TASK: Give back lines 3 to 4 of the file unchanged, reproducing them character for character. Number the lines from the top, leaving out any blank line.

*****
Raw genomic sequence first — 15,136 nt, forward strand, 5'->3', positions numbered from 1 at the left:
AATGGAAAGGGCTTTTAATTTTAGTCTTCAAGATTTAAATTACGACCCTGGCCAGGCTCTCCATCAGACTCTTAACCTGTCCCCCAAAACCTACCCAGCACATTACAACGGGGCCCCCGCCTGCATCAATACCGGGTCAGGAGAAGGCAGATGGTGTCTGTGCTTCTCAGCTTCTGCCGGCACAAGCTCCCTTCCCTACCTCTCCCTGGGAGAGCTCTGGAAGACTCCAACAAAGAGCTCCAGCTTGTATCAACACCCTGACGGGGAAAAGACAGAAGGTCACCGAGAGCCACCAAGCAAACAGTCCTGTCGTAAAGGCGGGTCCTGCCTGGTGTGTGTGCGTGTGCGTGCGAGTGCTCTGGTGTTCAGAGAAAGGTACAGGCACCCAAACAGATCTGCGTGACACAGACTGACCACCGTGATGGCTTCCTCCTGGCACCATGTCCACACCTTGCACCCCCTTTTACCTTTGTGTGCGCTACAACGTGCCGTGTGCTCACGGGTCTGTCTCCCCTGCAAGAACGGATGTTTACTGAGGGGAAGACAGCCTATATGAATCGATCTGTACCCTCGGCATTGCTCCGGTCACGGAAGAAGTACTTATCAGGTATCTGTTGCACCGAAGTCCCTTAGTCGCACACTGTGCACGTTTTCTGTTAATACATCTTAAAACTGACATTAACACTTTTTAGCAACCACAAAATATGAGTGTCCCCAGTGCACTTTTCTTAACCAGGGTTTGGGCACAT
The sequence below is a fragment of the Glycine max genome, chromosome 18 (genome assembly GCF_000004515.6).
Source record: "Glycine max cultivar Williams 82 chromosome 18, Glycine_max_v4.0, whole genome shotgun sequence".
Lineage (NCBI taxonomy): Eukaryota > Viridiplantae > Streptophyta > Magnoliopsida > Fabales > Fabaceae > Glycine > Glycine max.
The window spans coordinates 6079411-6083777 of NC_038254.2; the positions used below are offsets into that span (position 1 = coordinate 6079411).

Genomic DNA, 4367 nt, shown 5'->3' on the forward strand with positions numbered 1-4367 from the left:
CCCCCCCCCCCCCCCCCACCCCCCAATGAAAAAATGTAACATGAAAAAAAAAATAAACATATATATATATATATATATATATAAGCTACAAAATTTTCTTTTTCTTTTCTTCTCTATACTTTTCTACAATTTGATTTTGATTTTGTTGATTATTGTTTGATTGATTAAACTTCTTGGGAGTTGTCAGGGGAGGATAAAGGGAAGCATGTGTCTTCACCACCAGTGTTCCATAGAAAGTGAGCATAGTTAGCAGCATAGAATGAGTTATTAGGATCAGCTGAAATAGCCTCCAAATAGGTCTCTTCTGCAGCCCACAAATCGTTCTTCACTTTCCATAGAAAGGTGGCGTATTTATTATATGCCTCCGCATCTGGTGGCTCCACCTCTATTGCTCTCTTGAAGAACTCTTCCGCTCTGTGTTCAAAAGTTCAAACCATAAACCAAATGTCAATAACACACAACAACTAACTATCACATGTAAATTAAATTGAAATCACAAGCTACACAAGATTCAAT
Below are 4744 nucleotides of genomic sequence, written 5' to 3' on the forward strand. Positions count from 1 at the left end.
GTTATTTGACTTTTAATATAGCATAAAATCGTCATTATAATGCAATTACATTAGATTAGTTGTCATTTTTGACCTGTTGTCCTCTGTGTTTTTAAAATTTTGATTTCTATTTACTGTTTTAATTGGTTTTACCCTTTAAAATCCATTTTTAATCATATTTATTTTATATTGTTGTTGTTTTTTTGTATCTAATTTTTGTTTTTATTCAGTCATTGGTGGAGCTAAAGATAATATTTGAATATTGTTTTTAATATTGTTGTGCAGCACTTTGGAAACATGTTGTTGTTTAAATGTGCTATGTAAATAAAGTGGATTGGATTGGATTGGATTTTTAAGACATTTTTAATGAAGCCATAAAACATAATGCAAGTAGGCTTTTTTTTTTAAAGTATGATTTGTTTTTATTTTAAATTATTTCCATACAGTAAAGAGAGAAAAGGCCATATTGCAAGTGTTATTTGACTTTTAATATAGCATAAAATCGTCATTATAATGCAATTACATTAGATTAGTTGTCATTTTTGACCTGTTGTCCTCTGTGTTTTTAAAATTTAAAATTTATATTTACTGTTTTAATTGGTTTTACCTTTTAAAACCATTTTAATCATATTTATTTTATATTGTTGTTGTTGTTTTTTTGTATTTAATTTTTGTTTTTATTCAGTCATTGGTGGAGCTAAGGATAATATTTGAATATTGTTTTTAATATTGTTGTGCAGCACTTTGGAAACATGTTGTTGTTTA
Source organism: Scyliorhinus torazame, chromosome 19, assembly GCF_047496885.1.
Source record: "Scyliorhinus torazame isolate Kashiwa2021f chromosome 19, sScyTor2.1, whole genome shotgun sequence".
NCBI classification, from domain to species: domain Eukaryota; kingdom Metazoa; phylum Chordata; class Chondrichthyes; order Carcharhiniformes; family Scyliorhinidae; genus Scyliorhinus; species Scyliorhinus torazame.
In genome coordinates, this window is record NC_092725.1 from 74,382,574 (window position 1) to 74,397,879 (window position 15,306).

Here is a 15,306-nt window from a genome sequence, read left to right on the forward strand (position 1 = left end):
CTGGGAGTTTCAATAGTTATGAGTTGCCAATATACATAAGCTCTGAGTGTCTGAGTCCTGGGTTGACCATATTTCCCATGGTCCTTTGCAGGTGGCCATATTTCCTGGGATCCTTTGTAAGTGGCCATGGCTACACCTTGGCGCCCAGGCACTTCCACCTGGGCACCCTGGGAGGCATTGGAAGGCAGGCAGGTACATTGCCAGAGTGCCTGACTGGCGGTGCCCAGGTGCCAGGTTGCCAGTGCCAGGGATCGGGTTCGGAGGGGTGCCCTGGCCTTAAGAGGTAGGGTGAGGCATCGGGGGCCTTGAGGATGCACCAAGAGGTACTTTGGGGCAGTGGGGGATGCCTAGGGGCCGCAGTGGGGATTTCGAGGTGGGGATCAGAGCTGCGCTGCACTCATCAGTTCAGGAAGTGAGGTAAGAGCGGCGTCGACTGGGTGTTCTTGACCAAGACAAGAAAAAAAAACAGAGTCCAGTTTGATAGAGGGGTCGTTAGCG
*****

The sequence below is a fragment of the Glycine max genome, chromosome 18 (genome assembly GCF_000004515.6).
Source record: "Glycine max cultivar Williams 82 chromosome 18, Glycine_max_v4.0, whole genome shotgun sequence".